A menstrual cup isn't the only solution as well. organic tampons biodegrade at much faster rates than regular tampons and can be found in highstreet drugstores, as well as reusable applicators, which reduce the number of plastic applicators being used. There are so many new options, so there is definitely a plastic alternative period product for every woman.

Cost

Spending £21 on a Mooncup and then recently £38 on two pairs of period knickers made me want to cry a bit. Spending that much money at once is a bit of a shock to my poor student bank account, however, even buying the cheapest tampons and pads Boots have to offer means I'm spending about £4 a month. I know girls who stick to branded products as well and can spend up to £10 a month (this doesn't include all the pairs of underwear I've ruined!)

Considering that a cup lasts about 10 years and knickers (if washed gently) last about the same or just short, I'll get my money's worth back in about 14 periods or fewer. I also don't have to do that panic run to the shops when I've undoubtedly forgotten to restock with tampons and my period comes early. I just carry my cup with me in its little bag and voila.

Mess

I'm not going to sugarcoat this one. Using a cup especially is a messy business. Don't get me wrong - when its in and doing its job it can be far less messy/unhygienic than using a tampon or pad, however, the removal process is rather hands-on.

The first few months of using my cup felt a bit like that scene from Carrie, but it definitely made me way more comfortable with my body and my period -You literally come face to face with it! Having said that... I found it kind of interesting? I now know way more about how much I bleed, where my cervix is and how my body works. Now I feel like a pro!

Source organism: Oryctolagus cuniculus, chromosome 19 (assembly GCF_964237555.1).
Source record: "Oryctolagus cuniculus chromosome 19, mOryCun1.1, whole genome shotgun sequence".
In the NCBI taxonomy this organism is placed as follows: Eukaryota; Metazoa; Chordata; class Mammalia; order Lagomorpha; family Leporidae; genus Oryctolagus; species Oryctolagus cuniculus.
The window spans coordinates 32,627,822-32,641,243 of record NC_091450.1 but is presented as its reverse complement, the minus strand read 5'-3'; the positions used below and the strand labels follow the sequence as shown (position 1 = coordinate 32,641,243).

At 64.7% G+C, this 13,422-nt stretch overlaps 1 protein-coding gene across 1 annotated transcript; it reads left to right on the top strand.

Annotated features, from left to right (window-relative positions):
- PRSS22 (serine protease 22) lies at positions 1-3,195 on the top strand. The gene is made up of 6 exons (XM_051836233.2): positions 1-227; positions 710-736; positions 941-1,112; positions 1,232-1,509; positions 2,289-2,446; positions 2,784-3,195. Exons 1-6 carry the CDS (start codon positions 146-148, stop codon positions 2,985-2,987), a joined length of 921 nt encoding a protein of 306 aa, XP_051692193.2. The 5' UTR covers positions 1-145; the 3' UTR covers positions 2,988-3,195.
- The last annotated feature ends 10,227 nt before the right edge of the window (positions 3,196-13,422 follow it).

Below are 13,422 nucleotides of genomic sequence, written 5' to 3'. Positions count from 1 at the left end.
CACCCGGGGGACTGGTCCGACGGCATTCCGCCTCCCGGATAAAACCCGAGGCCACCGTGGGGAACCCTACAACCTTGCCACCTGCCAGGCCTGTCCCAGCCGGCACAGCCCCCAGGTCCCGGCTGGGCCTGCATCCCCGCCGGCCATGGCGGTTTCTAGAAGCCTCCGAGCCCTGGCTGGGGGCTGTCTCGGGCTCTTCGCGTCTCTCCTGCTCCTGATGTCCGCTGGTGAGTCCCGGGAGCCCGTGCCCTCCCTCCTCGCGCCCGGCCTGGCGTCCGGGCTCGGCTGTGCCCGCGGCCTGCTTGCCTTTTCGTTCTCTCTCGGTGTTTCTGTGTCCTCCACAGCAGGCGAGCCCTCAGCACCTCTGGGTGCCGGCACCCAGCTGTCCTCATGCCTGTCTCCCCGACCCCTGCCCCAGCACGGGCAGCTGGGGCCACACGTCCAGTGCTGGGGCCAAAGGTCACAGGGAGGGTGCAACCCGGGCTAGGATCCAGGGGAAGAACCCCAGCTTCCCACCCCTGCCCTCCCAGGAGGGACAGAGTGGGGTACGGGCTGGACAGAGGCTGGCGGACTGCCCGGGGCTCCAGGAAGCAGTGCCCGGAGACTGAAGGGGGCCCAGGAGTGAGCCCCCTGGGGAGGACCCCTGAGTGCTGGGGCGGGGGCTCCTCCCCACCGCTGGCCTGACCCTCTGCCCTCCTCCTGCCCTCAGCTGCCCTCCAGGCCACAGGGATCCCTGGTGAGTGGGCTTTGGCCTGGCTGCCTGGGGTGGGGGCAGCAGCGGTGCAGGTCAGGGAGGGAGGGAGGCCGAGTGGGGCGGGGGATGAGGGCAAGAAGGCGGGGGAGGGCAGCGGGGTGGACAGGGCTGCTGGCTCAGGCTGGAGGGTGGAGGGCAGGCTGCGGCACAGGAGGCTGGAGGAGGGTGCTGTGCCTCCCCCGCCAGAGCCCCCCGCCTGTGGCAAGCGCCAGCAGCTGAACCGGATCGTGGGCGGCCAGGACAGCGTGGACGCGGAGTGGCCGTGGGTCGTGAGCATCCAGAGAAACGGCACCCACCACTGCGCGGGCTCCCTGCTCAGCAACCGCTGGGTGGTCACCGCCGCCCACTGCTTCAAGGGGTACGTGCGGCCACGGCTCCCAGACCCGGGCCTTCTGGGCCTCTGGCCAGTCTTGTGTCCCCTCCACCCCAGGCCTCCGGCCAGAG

I think at the end of the day, I'm not a squeamish person at all, which helps. Blood is just blood, it's just coming from a different body part. It isn't dirty or gross. You kind of just have to get over yourself on this one I'm afraid.

Convenience

Cups (although they vary in capacity) usually hold about 25ml of blood. That's about 3-4 regular tampons worth. Lots of women can keep it in all day (there's no risk of TSS - an extra bonus) change it once and carry on. You can do sports, swim, sleep and do pretty much everything with it. SO once you've figured out your flow and how often you have to change it, it is way more convenient. You also don't have to worry about carrying enough tampons around with you.

There are times where it can be inconvenient. Personally, the first day of my period is obscenely heavy. This is where the cup can be a bit of a pain, as I discovered whilst traveling back from a holiday abroad and finding I had to change my cup every one and a half/two hours in airport toilets and on the plane...not fun.

This is where period pants come in handy. If I'm at work and I feel the cup overfloweth I can't always immediately run to the loo and change it. Rinsing it out is also impossible, as they are cubicle loos and I would have to go out of the stall looking like I'd just murdered someone, rinse, then go back in. It's also a bit more time consuming, obviously, and time isn't always a luxury when you have a busy shift.